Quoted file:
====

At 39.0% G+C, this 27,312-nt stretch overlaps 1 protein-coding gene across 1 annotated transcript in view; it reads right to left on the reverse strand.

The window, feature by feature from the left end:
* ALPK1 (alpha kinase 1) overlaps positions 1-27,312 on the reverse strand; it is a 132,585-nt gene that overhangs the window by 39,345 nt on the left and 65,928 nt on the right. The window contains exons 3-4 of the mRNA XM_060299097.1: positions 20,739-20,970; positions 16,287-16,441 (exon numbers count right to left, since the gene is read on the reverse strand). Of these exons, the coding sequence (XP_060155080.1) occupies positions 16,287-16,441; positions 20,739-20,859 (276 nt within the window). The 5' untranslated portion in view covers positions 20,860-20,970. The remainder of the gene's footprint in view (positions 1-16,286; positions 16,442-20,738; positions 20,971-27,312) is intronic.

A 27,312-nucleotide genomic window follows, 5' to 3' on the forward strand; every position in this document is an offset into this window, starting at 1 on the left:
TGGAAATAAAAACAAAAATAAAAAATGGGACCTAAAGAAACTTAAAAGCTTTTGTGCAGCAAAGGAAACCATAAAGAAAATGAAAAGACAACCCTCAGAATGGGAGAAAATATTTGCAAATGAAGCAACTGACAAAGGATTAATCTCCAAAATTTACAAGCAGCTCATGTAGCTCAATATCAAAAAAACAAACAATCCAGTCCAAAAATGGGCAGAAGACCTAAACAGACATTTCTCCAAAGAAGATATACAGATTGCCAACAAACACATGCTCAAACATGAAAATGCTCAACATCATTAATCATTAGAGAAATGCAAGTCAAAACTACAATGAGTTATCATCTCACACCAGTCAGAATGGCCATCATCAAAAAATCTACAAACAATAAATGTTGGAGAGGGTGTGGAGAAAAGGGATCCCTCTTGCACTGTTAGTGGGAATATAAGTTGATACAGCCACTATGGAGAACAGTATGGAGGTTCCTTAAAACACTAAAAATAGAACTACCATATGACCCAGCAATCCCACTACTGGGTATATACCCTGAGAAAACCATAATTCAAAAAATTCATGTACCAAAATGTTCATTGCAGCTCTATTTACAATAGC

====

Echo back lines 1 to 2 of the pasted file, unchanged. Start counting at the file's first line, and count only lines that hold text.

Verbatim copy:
At 39.0% G+C, this 27,312-nt stretch overlaps 1 protein-coding gene across 1 annotated transcript in view; it reads right to left on the reverse strand.

The window, feature by feature from the left end: